Cops in Nebraska seize enough fentanyl to kill 26 MILLION people - or nearly the entire population of Texas
- Troopers found 118lbs of fentanyl inside false compartment in a tracotr-trailer on April 26
- This was the largest fentanyl seizure in the history of Nebraska, and one of the largest ever in the US
- Drugs may have been worth up to $20million on the street and could have killed 26.8million people
- Felipe Genao-Minaya, 46, and Nelson Nunez, 52, were arrested for possession of a controlled substance with intent to deliver
- Fentanyl is 30-50 times more potent than heroin and just 2 grams of it can be lethal
With fentanyl, China uses Opium War tactics against us
Federal prosecutors in Mississippi charged [Chinese national] Yan, 41, in September with leading an empire built on the manufacture and sale of drugs related to fentanyl, one of the world’s deadliest and most profitable narcotics. So strong that it’s been studied as a chemical weapon, the drug has saturated American streets with breathtaking speed: It kills more people than any other opioid, including prescription pills and heroin, because it’s so easy to overdose. Authorities say they have linked Yan and his 9W Technology Co. to more than 100 distributors across the U.S. and at least 20 other countries. Investigators expect scores of arrests as they dismantle his alleged network.A month after the indictment, Deputy Attorney General Rod Rosenstein held a Washington news conference to shine a spotlight on Yan and another man, Zhang Jian, 39, who’s accused of a similar scheme. Their indictments, Rosenstein told reporters, marked “a major milestone in our battle to stop deadly fentanyl from reaching the United States.”Yan is the first Chinese national the U.S. has ever added to its “consolidated priority organization target” list of individuals thought to command the world's most prolific drug-trafficking and money-laundering networks. Investigators say his strategy was to offer fentanyl-like compounds called analogues — which differ slightly on a molecular level but produce similar effects — in order to exploit discrepancies between the laws in the U.S. and China.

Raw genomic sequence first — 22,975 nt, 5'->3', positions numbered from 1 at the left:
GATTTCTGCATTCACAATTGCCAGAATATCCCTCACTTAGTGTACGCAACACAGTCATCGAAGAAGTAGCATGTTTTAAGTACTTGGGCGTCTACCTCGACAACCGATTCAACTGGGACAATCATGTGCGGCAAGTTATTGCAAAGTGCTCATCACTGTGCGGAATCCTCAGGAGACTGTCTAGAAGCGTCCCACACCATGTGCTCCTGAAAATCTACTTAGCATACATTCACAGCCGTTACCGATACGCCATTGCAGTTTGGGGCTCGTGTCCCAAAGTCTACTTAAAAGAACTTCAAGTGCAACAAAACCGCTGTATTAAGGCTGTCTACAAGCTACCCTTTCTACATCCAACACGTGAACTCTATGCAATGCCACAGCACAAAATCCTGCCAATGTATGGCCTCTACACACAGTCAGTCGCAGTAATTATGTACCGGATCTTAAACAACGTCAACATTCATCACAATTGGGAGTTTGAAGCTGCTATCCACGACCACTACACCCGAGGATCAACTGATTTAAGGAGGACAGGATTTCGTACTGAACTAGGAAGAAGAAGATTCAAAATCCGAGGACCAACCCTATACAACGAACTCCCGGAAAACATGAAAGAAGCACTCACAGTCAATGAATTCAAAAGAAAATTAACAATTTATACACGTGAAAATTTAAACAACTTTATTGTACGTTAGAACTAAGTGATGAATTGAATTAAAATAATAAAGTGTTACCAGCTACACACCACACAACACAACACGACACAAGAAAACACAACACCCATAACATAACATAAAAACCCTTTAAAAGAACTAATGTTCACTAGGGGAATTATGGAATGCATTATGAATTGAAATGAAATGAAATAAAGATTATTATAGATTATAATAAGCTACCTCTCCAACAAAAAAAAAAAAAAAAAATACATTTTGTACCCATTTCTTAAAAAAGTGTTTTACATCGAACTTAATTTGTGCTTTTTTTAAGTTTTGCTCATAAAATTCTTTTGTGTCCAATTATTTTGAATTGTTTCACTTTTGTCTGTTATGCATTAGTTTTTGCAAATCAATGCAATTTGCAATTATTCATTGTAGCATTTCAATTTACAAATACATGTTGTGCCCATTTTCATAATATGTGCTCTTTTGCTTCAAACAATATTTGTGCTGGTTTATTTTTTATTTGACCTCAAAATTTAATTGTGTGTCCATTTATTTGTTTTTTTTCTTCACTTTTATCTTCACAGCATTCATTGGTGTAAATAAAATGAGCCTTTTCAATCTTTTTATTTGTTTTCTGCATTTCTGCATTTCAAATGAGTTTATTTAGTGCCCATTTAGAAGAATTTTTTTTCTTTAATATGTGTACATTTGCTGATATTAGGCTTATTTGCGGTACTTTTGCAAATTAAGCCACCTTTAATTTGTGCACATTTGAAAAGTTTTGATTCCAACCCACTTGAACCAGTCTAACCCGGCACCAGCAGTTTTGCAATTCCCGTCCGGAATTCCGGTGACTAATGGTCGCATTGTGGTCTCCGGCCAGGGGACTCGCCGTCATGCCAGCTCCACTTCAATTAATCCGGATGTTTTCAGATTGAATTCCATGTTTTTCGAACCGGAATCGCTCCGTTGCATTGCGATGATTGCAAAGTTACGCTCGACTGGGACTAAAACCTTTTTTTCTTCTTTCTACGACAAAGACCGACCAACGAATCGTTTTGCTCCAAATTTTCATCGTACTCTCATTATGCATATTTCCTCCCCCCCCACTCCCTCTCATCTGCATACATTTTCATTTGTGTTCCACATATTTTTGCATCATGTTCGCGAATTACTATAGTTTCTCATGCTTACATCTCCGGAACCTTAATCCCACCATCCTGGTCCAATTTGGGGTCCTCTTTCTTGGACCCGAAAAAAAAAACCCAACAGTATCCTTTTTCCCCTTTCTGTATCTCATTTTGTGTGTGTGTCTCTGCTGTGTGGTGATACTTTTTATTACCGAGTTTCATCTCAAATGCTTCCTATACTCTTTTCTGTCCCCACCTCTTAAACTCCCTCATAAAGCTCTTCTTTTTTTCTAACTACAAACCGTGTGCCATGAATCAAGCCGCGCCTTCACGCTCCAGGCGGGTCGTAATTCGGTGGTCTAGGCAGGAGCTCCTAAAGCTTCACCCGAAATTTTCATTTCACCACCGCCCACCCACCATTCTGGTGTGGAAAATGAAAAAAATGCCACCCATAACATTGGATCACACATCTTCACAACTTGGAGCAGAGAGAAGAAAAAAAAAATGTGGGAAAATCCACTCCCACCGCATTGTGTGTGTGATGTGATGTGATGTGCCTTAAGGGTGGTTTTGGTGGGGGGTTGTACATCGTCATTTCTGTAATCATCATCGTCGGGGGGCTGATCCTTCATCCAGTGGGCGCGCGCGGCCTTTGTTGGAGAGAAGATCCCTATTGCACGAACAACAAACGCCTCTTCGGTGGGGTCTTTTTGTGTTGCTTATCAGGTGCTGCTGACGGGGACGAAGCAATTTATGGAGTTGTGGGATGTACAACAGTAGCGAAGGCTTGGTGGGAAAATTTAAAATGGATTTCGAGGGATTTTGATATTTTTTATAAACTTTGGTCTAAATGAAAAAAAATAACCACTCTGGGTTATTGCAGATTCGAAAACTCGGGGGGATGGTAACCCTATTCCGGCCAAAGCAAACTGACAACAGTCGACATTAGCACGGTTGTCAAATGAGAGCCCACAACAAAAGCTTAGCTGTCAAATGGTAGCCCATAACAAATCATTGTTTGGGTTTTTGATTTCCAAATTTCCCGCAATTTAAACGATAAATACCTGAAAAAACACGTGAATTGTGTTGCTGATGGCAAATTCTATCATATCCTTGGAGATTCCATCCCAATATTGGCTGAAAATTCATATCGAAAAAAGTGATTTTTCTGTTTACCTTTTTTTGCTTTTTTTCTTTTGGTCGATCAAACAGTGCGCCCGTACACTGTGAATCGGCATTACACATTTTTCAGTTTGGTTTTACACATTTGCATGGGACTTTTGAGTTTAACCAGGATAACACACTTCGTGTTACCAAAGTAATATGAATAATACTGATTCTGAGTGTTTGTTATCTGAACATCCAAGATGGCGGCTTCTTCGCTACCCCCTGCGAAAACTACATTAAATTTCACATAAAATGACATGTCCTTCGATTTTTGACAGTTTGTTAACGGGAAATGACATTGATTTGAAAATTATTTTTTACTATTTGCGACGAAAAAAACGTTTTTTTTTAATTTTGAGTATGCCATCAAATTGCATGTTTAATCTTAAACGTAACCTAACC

“The two countries play by different rules,” Markos Kounalakis, a visiting fellow at Stanford University, told Bloomberg. “What’s bad for America is not necessarily bad for China.”
China has a fraught history with opium, dating to when foreign traders imported it in the mid-1800s. Widespread addiction followed, and attempts to stamp out the trade triggered two futile wars against the British.